How to Crochet from a Chart

Step 1: Create your Chart
Each square on the chart, represents a single crochet stitch. I started with a foundation single crochet of 68 or you can do a chain of 69. What I would do differently is to flip the chart sideways and crochet my rows from the side of the chart, starting with a foundation single crochet of 75 or a chain of 76. There are many different free sources online, where you can create a detailed chart.

Step 2: Purchase Your Yarn Colors and Materials
For this piece, I used 4-ply yarn of different brands and a size G crochet hook. I used 6 colors for the main crochet. A 7th color was introduced for the cross stitch.
I purchased a document protector from my local office supply store and a grease pencil. As I finished each row, I would mark the row with the grease pencil. I can reuse my document protector a few times by removing the the grease pencil markings with baby oil.

I created my yarn chart to eliminate confusion. This was to keep track of yarn strand placement and where I am using them on the color chart. It is going to be difficult to match the yarn exact to what is printed. Fairly close is going to be good enough. You can mix colors when you are finished through cross stitch and embroidery. It really opens the door to some unique and different artwork through crochet.

Step 3: Follow your chart to create your masterpiece

Since it is done with single crochet, it is pretty easy to do. It is just a single crochet piece with color changes. Don't be intimidated by color changes. I changed colors by cutting the yarn at each color change and pulling the new color through the two loops of the last single crochet. I started out sewing in some of my tails as you can see at the bottom of the image. Because I had so many tails in such a small area, it distorted my piece, making it to full. I decided on a front side and back side of my work. From that point on, I cut tails and tied a knot on the back of my piece. If you are changing colors less, you may find that sewing in the tails will work for you, therefore making your piece reversible. It can be done with knots or tails. Both ways will be correct.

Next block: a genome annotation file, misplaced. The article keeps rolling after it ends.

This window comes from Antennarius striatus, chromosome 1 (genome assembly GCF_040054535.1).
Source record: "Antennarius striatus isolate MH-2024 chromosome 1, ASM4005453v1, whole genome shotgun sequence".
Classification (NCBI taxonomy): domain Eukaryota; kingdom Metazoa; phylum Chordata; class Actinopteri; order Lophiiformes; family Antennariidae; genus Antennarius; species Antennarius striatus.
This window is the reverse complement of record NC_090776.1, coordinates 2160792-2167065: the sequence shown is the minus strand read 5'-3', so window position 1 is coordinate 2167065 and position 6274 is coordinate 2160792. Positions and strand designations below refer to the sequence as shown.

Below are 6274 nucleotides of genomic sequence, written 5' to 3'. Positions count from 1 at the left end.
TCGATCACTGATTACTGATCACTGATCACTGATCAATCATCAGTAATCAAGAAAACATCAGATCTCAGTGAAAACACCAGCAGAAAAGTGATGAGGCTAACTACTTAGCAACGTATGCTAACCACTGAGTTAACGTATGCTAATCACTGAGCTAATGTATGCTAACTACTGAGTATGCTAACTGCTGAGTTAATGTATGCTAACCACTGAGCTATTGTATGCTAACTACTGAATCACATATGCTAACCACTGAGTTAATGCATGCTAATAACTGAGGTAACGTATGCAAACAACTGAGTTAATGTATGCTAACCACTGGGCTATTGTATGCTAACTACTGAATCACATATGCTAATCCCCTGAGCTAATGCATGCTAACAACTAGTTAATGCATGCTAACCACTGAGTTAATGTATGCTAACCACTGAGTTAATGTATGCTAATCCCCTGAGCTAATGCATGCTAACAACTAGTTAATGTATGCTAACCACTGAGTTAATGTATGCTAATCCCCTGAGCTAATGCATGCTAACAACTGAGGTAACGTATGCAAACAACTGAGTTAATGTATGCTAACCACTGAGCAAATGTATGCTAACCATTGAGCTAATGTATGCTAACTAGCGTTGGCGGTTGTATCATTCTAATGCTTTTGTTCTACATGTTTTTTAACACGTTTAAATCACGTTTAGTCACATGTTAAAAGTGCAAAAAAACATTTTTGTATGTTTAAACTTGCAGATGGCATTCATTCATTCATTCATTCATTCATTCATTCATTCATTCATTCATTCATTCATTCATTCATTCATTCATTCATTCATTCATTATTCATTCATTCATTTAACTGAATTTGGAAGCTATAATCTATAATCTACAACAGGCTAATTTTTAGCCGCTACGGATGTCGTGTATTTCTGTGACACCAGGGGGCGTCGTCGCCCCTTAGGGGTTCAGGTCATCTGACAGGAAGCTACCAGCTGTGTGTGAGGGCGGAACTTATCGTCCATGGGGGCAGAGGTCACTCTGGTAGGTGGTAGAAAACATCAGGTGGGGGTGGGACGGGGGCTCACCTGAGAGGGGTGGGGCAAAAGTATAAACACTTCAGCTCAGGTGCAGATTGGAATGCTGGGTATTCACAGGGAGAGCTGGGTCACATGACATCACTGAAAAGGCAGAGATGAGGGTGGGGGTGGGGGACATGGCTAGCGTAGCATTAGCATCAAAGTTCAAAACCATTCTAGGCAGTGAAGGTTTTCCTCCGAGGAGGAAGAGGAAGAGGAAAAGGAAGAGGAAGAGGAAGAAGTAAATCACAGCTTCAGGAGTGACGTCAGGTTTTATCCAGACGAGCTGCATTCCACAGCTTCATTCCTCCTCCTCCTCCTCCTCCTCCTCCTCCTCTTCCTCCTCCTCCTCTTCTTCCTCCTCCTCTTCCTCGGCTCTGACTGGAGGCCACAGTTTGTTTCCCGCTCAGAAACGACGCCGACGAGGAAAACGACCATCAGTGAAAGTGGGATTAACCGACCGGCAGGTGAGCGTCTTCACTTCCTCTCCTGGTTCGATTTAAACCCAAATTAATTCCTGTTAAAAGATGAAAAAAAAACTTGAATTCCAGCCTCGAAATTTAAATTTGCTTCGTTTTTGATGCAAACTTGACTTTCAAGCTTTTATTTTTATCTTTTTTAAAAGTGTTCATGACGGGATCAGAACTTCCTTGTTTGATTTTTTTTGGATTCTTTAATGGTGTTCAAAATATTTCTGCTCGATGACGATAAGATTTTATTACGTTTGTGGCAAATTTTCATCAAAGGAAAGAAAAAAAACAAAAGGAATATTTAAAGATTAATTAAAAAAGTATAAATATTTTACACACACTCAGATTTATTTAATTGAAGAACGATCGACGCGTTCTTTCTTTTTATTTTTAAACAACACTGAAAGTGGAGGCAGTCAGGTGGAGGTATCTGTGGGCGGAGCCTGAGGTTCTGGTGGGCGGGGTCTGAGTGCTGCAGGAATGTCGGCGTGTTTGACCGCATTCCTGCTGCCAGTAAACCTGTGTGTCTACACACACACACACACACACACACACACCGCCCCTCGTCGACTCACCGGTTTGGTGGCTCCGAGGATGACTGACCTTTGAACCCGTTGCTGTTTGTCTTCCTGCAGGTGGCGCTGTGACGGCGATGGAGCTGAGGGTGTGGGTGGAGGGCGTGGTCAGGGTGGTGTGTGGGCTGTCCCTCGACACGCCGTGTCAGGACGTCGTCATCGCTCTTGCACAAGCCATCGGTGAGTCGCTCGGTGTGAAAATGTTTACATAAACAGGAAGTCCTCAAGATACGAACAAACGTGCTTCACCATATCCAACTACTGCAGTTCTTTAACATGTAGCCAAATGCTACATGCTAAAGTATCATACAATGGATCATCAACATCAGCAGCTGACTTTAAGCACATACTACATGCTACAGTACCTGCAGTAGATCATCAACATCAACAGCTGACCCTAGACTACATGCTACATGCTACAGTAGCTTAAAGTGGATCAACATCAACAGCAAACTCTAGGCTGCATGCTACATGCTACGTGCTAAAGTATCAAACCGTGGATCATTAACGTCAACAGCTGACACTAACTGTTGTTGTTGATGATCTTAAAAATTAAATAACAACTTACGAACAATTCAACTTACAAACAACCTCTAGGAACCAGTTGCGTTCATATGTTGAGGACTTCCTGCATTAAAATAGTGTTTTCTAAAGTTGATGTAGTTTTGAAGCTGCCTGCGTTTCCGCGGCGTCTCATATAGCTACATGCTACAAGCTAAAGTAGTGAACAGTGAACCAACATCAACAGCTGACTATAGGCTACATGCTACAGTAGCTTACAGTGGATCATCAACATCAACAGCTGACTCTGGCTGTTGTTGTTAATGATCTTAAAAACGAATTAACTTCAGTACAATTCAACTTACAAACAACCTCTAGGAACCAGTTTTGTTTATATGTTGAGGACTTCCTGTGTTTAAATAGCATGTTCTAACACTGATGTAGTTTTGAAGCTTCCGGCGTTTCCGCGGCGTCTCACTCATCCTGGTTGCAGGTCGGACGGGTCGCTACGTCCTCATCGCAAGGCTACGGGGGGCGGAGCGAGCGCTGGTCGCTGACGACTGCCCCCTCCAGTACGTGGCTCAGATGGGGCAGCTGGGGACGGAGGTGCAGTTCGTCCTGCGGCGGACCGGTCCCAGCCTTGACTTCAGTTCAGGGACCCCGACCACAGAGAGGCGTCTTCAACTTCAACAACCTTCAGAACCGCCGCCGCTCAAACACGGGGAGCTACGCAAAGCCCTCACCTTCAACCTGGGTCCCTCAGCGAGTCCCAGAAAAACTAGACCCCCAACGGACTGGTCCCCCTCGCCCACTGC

Step 4: Color Blend your piece by Cross Stitch and Embroidery

When I purchased the pink, I thought it would be a softer, more subtle pink. It popped to much so I softened it with a cross stitch of light brown from my color chart, over the top of the pink. I separated a 4-ply strand of yarn, in to a 2-ply strand of yarn for the cross stitching. The forehead shows the blending process.

I still had two browns that were to close in color. My solution was to introduce an off-white cross stitch to the external medium brown. That just brought it all together and saved the piece that I came close to throwing away.


  1. Gracias por explicar el How to do.

  2. Hi the crocheting from charts seems really cool. I know you say there are several resources online to help you create the patter, but i am having trouble finding one, do you have any suggestions of a program you like or a good search term?

    Thanks again for the amazing demonstrations.


  3. Sharon,
    Thank you. A lot of crocheters use a free cross stitch program online to make their charts. I am not finding the name of the program right now. Maybe I could come up with something that you would like.

  4. Here is a link to a free cross stitch program online you could use :
    I hope it's the one Teresa was thinking of and that it'll help.
    M. Obama's portrait is astounding! Congrats!

  5. The Swallow,
    Thank you for sharing the link. I searched the other day and could not find any of the free chart makers so this is wonderful.

  6. Hi,
    I found your site because I too am charting an Obama photograph. I hesitate to link a photo because I'm using someone's well known but copyrighted image for my work. It's the image with HOPE at the bottom.